"And Judas, also, which betrayed him, stood with them" ( John 18:5). Only a few hours previous he had been seated with Christ and the Eleven, now he is found with the Lord's enemies, acting as their guide. Some have argued that there is a discrepancy here between John's account and what we read of in the Synoptics. In the latter we are told Judas had arranged with the soldiers that he would give them a sign, identifying the One they should arrest by kissing Him. This he did, and they laid hands on Him. But here in John 18 he is viewed as failing to recognize the Savior, yet there is no discrepancy at all. John does not relate what Matthew and the others give us, but instead, supplies details which they were guided to omit. John tells us what took place in the Garden before the traitor gave his vile sign. If the reader will compare Luke's account he will see that the kiss was given by Judas at a point between what we read of in John 18 , verses 9 , 10.

"As soon then as he had said unto them, I Amos , they went backward, and fell to the ground" ( John 18:6). Another reason why notice is taken of Judas at the dose of the preceding verse is to inform us that Hebrews , too, fell to the ground. Observe the words "they went backward." They were there to arrest Him, but instead of advancing to lay hands on Him, they retreated! Among them were five hundred Roman soldiers, yet they retired before His single "I am." They fell back in consternation, not forward in worship! All He said was "I am"; but it was fully sufficient to overawe and overpower them. It was the enunciation of the ineffable Name of God, by which He was revealed to Moses at the burning bush ( Exodus 3:14). It was a display of His Divine majesty. It was a quiet exhibition of His Divine power. It was a signal demonstration that He was "the word" ( John 1:1)! He did not strike them with His hand—there was no need to; He simply spoke two monosyllables and they were completely overcome.

But why, we may ask, should our Lord have acted in such a manner on this occasion? First, that it might be clearly shown He was more than "Jesus of Nazareth": He was "God manifest in flesh," and never was this more unmistakably evidenced. Second, that it might appear with absolute dearness that He voluntarily delivered Himself up into their hands—that it was not they who apprehended Him, but He who submitted to them. He was not captured, for He was not to (passively) suffer merely, but to (actively) offer Himself as a sacrifice to God. Here is the ultimate reason why it is reCorded that "Judas also, which betrayed him, stood with them": the traitor's perfidy was needless and the captor's weapons useless against One who is giving up Himself unto death and was soon to give Himself in death. If none had power to take His life from Him ( John 10:18 , 19), none had power to arrest Him. He here showed them, and us, that they were completely at His mercy—helpless on the ground—and not He at theirs. How easy for Him then to have walked quietly away, unmolested! First, they failed to recognize Him; now they were prostrate before Him. What was to hinder Him from leaving them thus? Nothing but His Father's will, and to it He submissively bowed. Thus did the Savior give proof of His willingness to offer Himself as a sacrifice for sin. In the third place, it left these men without excuse. Every detail in connection with our Lord's passion had been determined by the Divine counsels, yet God did not treat those who had a hand in it as mere machines, but as responsible moral agents. Before Pilate sentenced Christ to death, God first gave him a plain intimation that it was an innocent Man who stood before him, by warning his wife in a dream ( Matthew 27:19). So here with these Roman soldiers, who may never have seen Christ before. They cannot plead in the Day of judgment that they were ignorant of the glory of His person: they cannot say that they never witnessed His miraculous power, and had no opportunity given them to believe on Him. This exhibition of His majesty, and their laying hands on Him afterwards, makes their condemnation just!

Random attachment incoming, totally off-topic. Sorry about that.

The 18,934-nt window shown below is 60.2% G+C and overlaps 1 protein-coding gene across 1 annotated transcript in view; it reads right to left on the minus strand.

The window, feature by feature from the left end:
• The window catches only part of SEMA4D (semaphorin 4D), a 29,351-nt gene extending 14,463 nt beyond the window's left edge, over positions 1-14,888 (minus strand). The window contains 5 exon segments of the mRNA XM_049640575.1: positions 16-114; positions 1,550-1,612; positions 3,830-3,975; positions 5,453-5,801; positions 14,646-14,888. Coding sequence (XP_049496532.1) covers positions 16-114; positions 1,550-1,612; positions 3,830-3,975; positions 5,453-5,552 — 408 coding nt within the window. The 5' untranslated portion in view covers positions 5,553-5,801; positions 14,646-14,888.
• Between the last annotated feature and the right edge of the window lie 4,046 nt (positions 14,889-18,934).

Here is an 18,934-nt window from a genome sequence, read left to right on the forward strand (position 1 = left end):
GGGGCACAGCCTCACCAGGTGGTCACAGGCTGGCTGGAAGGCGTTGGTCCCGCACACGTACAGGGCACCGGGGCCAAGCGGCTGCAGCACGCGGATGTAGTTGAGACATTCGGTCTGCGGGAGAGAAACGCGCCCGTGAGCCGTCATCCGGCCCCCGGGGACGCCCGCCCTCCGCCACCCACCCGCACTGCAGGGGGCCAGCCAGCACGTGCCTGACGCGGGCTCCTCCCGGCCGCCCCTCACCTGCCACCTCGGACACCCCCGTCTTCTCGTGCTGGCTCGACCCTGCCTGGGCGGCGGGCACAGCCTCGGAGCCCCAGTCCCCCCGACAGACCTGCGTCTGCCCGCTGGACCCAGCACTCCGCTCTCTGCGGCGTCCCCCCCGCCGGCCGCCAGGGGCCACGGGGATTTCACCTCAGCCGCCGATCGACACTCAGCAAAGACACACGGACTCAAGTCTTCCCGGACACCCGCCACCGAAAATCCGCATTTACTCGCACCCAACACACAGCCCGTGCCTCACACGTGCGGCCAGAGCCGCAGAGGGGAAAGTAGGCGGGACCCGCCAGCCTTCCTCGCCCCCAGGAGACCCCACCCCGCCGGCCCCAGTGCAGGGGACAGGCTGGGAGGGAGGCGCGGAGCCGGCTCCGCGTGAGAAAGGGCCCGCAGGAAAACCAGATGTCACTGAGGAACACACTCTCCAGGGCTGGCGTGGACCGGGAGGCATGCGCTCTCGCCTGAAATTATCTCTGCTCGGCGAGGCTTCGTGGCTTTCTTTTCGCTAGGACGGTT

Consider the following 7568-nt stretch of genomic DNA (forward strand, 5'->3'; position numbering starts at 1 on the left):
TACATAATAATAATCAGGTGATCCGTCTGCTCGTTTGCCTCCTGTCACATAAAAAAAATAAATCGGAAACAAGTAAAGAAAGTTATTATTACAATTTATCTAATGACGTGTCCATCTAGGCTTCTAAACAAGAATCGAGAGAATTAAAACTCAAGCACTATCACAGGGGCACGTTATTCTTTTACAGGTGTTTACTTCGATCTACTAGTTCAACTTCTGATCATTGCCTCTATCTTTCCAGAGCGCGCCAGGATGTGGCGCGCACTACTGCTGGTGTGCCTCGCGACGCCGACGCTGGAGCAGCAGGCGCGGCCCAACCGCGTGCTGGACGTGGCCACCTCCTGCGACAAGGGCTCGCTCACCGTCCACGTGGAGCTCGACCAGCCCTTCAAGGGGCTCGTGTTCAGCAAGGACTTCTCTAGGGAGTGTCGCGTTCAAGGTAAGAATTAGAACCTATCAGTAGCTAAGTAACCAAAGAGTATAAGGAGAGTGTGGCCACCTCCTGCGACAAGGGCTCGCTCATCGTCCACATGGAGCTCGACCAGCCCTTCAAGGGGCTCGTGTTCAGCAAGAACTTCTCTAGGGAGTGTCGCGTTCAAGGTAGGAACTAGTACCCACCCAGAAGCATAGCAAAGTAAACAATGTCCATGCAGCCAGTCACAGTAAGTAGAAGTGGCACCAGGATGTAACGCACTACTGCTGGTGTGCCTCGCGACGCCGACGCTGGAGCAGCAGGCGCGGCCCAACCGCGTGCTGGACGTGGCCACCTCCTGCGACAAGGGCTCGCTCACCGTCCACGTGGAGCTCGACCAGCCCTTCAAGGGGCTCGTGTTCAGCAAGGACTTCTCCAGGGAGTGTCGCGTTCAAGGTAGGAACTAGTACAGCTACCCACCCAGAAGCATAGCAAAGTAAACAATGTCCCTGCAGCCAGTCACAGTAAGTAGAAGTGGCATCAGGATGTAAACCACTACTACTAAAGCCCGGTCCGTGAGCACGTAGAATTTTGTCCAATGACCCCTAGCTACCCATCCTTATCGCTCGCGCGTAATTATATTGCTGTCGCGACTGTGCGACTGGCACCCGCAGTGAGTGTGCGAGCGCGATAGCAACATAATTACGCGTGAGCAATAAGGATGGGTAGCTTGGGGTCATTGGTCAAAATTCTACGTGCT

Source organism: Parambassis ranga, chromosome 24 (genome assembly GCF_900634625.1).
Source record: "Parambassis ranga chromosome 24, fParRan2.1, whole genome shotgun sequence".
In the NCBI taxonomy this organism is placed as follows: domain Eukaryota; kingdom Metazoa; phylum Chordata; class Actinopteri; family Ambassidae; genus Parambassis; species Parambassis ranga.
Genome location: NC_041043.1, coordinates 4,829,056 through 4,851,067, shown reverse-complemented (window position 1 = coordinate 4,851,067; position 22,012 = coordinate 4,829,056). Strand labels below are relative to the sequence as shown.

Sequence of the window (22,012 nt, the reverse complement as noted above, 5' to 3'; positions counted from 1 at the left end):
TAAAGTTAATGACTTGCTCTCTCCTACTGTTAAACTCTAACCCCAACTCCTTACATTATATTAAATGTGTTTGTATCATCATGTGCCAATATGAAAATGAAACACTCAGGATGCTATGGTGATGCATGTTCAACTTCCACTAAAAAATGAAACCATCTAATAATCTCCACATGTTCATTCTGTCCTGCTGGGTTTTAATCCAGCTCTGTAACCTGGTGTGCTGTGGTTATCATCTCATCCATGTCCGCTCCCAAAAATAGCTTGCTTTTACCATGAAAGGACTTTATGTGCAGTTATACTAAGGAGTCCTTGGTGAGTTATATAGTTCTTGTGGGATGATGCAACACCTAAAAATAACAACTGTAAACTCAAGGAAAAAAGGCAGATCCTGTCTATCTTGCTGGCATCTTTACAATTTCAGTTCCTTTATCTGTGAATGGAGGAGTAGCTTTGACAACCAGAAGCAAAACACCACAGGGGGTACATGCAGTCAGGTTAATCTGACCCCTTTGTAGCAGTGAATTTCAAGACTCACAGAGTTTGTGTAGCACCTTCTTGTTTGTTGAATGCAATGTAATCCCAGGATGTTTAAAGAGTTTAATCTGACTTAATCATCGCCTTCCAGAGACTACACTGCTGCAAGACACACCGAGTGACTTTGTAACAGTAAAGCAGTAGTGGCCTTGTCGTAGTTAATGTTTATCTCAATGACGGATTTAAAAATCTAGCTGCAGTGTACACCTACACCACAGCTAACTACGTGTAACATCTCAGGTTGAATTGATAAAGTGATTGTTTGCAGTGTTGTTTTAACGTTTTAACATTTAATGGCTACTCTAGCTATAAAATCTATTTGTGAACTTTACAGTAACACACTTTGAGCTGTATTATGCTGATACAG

It is very striking to observe that the Lord Jesus had uttered the same words on previous occasions, but with very different effects. To the woman at the well He had said "I am" ( John 4:26), and she at once recognized Him as the Christ ( John 4:29). To the disciples on the storm-lashed sea He had said, "I am" ( John 6:20—see Greek), and we are told "they willingly received him into the ship." But here there was no conviction wrought of His Messiahship, and no willing reception of Him. Instead, they were terrified, and fell to the ground. What a marvelous demonstration that the same Word is to some "a savor of life unto life," while to others it is "a savor of death unto death"! Observe, too, that His Divine "I am" to the disciples in the ship was accompanied by "Be not afraid" ( John 6:20); how solemn to mark its omission here!